Effects of methylphenidate on reaction time in children with attention deficit/ hyperactivity disorder Dikkat eksikligi/ hiperaktivite bozuklugu olan çocuklarda metifenidatin reaksiyon süresine etkileri

GÜVEN A., Altinkaynak M., Dolu N., DEMİRCİ E., ÖZMEN S., İzzetoğlu M., ...More

Noropsikiyatri Arsivi, vol.56, no.1, pp.27-31, 2019 (SCI-Expanded) identifier identifier

  • Publication Type: Article / Article
  • Volume: 56 Issue: 1
  • Publication Date: 2019
  • Doi Number: 10.29399/npa.22873
  • Journal Name: Noropsikiyatri Arsivi
  • Journal Indexes: Science Citation Index Expanded (SCI-EXPANDED), Scopus, TR DİZİN (ULAKBİM)
  • Page Numbers: pp.27-31
  • Keywords: Attention deficit hyperactivity disorder, Auditory attention task, Methylphenidate, Reaction time
  • Istanbul Medipol University Affiliated: No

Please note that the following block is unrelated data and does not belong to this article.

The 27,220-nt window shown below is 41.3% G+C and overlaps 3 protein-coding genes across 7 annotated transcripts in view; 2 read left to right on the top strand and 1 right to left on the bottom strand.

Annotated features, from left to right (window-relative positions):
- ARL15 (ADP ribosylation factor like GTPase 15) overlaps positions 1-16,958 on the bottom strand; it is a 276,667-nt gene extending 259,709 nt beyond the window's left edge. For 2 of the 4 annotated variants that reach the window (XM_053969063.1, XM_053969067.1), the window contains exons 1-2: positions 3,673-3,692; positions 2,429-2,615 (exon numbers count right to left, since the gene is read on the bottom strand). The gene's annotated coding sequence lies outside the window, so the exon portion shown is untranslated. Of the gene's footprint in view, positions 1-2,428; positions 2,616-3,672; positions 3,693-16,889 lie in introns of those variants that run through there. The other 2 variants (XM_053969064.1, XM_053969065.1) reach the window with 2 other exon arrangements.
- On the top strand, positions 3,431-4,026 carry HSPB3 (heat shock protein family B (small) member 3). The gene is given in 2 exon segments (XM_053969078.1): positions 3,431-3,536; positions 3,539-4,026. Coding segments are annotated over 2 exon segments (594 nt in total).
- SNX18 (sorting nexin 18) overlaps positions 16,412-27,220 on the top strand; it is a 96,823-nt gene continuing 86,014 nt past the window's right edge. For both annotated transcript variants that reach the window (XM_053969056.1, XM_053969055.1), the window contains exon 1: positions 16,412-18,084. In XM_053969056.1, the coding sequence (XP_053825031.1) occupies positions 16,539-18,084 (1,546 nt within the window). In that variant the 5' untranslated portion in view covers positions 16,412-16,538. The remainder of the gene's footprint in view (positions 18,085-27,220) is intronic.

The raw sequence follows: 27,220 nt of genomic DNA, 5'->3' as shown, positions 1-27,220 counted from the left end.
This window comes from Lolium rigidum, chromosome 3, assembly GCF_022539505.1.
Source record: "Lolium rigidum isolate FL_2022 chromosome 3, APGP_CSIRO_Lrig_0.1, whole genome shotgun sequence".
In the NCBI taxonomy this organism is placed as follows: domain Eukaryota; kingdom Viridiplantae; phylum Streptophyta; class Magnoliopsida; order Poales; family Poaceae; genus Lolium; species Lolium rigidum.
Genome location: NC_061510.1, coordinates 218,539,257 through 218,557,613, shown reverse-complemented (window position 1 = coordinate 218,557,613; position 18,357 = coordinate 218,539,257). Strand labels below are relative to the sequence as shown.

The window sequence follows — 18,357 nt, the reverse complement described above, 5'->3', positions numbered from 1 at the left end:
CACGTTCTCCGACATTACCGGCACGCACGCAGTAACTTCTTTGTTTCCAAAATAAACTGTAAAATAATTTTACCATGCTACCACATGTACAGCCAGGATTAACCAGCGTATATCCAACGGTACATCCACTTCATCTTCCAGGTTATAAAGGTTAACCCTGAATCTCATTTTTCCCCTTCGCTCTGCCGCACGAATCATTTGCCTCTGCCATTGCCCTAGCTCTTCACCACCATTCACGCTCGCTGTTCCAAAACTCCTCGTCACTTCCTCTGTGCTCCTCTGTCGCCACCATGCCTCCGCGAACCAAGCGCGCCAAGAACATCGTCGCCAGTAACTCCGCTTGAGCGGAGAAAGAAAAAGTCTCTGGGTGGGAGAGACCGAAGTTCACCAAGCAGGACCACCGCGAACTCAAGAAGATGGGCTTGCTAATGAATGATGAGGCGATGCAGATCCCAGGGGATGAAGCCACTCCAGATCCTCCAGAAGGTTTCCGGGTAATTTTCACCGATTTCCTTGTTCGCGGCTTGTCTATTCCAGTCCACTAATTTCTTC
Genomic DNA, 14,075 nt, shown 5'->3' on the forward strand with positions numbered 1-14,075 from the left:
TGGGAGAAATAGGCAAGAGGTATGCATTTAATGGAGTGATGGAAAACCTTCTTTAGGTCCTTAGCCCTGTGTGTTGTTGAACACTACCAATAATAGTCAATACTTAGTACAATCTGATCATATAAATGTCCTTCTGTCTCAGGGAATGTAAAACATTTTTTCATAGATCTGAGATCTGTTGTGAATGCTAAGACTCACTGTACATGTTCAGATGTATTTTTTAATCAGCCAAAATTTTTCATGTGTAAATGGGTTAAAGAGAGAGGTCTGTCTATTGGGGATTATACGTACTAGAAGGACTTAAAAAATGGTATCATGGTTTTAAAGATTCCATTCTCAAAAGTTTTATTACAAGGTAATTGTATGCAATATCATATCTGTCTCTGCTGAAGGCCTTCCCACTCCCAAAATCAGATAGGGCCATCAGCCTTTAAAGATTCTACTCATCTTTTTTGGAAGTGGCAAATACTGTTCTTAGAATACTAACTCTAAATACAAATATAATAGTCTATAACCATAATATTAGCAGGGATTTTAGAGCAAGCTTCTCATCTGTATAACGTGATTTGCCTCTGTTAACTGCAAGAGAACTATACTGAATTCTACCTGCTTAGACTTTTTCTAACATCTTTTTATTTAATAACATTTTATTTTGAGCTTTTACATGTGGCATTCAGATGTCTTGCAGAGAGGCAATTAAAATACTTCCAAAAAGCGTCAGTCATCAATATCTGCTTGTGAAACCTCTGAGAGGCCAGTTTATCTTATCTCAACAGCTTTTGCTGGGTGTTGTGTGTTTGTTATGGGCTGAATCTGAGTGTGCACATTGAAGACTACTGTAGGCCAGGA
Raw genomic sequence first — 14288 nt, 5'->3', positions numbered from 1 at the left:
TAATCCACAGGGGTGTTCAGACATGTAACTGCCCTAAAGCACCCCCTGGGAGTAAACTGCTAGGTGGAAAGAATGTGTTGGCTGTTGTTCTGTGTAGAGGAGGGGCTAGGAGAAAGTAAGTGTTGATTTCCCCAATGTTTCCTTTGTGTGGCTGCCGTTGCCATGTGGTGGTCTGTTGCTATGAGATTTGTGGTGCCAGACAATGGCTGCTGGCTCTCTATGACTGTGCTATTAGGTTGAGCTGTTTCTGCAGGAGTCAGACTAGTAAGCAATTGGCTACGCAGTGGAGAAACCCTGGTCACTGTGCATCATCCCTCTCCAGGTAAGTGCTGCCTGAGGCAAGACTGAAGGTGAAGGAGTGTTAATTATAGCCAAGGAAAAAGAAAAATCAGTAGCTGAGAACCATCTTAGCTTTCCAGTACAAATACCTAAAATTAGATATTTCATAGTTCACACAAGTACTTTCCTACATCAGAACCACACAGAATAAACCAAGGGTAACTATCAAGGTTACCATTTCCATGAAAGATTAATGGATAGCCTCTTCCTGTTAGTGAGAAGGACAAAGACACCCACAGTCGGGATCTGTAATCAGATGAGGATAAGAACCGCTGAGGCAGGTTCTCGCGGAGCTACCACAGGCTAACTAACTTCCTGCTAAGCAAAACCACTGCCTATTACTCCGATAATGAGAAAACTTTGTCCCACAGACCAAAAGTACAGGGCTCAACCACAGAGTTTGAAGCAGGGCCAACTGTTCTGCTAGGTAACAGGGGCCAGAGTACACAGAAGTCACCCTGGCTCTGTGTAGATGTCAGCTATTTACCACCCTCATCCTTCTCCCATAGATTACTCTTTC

Introduction: Attention-deficit/hyperactivity disorder (ADHD) is associated with a broad range of neuropsychological impairments that are attenuated with methylphenidate (MPH) treatment. The aim of this study was to determine how MPH effects attentional functioning in terms of reaction time (RT) in ADHD. Methods: Eighteen pre-medicated ADHD children (7 to 12 years old) and eighteen gender matched normal controls (7 to 12 years old) were included in the study. Participants performed an auditory attention task and the RT of participants to each target response was calculated automatically. The same test was repeated 3 months after OROS-MPH administration for ADHD group. RT, RT standard deviation (RTSD), and response errors (omission and commission errors) were compared between control and pre-MPH ADHD groups, and between Pre-MPH and post-MPH ADHD groups. Results: Relative to control subjects, significantly longer RTs, higher RTSD and more errors of omission were observed in unmedicated ADHD children during auditory attention task. Analyses revealed significant effects of medication across all measures except commission errors. After treatment RTs were faster, RTSD values were lower, and errors of omission were attenuated compared to pre-medication condition in ADHD group. There were no significant differences in terms of commission errors between groups. Conclusion: In this study it was observed that MPH reduced RTs to stimuli, attenuated omission errors during the task in ADHD group and after 3 months of treatment ADHD children showed similar patterns in RT as compared to controls. Results suggest that when treating ADHD, it might help clinicians to evaluate objective and non-invasive cognitive outcomes such as RT, RTSD and response errors to evaluate the effects of treatment.